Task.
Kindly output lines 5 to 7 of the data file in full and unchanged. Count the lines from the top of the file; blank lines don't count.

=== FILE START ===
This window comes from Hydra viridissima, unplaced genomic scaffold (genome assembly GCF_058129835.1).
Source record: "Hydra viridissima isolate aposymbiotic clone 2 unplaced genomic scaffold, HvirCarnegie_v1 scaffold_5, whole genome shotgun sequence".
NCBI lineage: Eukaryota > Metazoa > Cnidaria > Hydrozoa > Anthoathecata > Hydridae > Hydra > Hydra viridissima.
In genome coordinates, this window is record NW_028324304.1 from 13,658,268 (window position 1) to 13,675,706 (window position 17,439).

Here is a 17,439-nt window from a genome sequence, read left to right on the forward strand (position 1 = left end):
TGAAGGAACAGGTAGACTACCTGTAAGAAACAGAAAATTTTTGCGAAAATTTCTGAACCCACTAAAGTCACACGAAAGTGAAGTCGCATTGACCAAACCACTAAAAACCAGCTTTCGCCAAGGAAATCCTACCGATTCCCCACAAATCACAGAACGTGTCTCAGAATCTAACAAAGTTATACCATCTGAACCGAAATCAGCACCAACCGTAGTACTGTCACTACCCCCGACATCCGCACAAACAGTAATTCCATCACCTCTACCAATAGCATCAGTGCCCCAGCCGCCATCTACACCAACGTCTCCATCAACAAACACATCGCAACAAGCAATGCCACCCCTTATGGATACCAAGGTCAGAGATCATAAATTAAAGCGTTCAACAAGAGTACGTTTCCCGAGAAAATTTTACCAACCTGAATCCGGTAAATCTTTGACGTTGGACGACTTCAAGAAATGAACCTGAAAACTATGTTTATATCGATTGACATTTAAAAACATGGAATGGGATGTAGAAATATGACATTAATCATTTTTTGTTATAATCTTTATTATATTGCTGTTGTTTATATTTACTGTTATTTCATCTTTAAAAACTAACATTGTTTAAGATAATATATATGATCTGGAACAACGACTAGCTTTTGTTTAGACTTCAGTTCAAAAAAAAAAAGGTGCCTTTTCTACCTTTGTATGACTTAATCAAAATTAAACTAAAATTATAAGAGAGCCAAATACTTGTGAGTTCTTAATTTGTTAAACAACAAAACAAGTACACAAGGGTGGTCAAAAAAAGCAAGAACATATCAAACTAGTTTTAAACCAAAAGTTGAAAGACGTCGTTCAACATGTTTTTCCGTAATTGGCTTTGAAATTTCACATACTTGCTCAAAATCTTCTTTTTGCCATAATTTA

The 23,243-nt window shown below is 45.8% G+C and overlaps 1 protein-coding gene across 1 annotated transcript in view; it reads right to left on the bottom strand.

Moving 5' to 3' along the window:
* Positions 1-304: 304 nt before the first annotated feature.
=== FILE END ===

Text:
Here is a 17,439-nt window from a genome sequence, read left to right on the forward strand (position 1 = left end):
TGAAGGAACAGGTAGACTACCTGTAAGAAACAGAAAATTTTTGCGAAAATTTCTGAACCCACTAAAGTCACACGAAAGTGAAGTCGCATTGACCAAACCACTAAAAACCAGCTTTCGCCAAGGAAATCCTACCGATTCCCCACAAATCACAGAACGTGTCTCAGAATCTAACAAAGTTATACCATCTGAACCGAAATCAGCACCAACCGTAGTACTGTCACTACCCCCGACATCCGCACAAACAGTAATTCCATCACCTCTACCAATAGCATCAGTGCCCCAGCCGCCATCTACACCAACGTCTCCATCAACAAACACATCGCAACAAGCAATGCCACCCCTTATGGATACCAAGGTCAGAGATCATAAATTAAAGCGTTCAACAAGAGTACGTTTCCCGAGAAAATTTTACCAACCTGAATCCGGTAAATCTTTGACGTTGGACGACTTCAAGAAATGAACCTGAAAACTATGTTTATATCGATTGACATTTAAAAACATGGAATGGGATGTAGAAATATGACATTAATCATTTTTTGTTATAATCTTTATTATATTGCTGTTGTTTATATTTACTGTTATTTCATCTTTAAAAACTAACATTGTTTAAGATAATATATATGATCTGGAACAACGACTAGCTTTTGTTTAGACTTCAGTTCAAAAAAAAAAAGGTGCCTTTTCTACCTTTGTATGACTTAATCAAAATTAAACTAAAATTATAAGAGAGCCAAATACTTGTGAGTTCTTAATTTGTTAAACAACAAAACAAGTACACAAGGGTGGTCAAAAAAAGCAAGAACATATCAAACTAGTTTTAAACCAAAAGTTGAAAGACGTCGTTCAACATGTTTTTCCGTAATTGGCTTTGAAATTTCACATACTTGCTCAAAATCTTCTTTTTGCCATAATTTA

The 23,243-nt window shown below is 45.8% G+C and overlaps 1 protein-coding gene across 1 annotated transcript in view; it reads right to left on the bottom strand.